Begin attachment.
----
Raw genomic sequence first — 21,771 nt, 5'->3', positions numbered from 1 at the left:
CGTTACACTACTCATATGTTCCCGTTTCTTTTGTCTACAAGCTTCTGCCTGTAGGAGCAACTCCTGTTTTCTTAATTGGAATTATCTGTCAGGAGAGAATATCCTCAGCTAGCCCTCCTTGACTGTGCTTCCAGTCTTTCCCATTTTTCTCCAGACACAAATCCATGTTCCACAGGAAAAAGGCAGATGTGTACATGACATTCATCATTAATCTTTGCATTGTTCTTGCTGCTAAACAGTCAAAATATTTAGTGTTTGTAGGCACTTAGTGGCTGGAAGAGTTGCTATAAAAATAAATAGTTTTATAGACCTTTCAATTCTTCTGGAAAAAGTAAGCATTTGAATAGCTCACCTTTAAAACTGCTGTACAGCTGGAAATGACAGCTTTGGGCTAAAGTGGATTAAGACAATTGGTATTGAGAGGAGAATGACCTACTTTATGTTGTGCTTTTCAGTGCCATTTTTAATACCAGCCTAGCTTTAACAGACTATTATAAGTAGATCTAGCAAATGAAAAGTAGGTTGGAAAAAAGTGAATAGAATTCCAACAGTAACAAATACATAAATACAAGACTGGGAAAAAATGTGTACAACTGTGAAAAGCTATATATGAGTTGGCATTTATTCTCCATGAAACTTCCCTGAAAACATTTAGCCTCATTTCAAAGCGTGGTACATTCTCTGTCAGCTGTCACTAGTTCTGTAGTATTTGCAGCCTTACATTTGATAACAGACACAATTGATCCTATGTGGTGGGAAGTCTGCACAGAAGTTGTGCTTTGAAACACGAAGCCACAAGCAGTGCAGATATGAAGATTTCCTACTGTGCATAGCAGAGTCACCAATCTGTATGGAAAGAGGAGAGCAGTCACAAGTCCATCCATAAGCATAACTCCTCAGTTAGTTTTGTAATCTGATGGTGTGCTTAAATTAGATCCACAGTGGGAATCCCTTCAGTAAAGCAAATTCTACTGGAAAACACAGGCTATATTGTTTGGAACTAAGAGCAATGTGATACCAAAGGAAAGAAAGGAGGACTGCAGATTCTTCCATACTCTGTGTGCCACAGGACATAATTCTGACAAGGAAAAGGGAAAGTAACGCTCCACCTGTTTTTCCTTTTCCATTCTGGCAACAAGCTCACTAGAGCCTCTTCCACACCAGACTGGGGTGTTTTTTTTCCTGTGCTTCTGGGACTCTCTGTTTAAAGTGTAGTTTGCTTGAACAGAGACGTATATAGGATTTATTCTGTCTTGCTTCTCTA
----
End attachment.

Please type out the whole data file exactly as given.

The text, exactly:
Raw genomic sequence first — 21,771 nt, 5'->3', positions numbered from 1 at the left:
CGTTACACTACTCATATGTTCCCGTTTCTTTTGTCTACAAGCTTCTGCCTGTAGGAGCAACTCCTGTTTTCTTAATTGGAATTATCTGTCAGGAGAGAATATCCTCAGCTAGCCCTCCTTGACTGTGCTTCCAGTCTTTCCCATTTTTCTCCAGACACAAATCCATGTTCCACAGGAAAAAGGCAGATGTGTACATGACATTCATCATTAATCTTTGCATTGTTCTTGCTGCTAAACAGTCAAAATATTTAGTGTTTGTAGGCACTTAGTGGCTGGAAGAGTTGCTATAAAAATAAATAGTTTTATAGACCTTTCAATTCTTCTGGAAAAAGTAAGCATTTGAATAGCTCACCTTTAAAACTGCTGTACAGCTGGAAATGACAGCTTTGGGCTAAAGTGGATTAAGACAATTGGTATTGAGAGGAGAATGACCTACTTTATGTTGTGCTTTTCAGTGCCATTTTTAATACCAGCCTAGCTTTAACAGACTATTATAAGTAGATCTAGCAAATGAAAAGTAGGTTGGAAAAAAGTGAATAGAATTCCAACAGTAACAAATACATAAATACAAGACTGGGAAAAAATGTGTACAACTGTGAAAAGCTATATATGAGTTGGCATTTATTCTCCATGAAACTTCCCTGAAAACATTTAGCCTCATTTCAAAGCGTGGTACATTCTCTGTCAGCTGTCACTAGTTCTGTAGTATTTGCAGCCTTACATTTGATAACAGACACAATTGATCCTATGTGGTGGGAAGTCTGCACAGAAGTTGTGCTTTGAAACACGAAGCCACAAGCAGTGCAGATATGAAGATTTCCTACTGTGCATAGCAGAGTCACCAATCTGTATGGAAAGAGGAGAGCAGTCACAAGTCCATCCATAAGCATAACTCCTCAGTTAGTTTTGTAATCTGATGGTGTGCTTAAATTAGATCCACAGTGGGAATCCCTTCAGTAAAGCAAATTCTACTGGAAAACACAGGCTATATTGTTTGGAACTAAGAGCAATGTGATACCAAAGGAAAGAAAGGAGGACTGCAGATTCTTCCATACTCTGTGTGCCACAGGACATAATTCTGACAAGGAAAAGGGAAAGTAACGCTCCACCTGTTTTTCCTTTTCCATTCTGGCAACAAGCTCACTAGAGCCTCTTCCACACCAGACTGGGGTGTTTTTTTTCCTGTGCTTCTGGGACTCTCTGTTTAAAGTGTAGTTTGCTTGAACAGAGACGTATATAGGATTTATTCTGTCTTGCTTCTCTA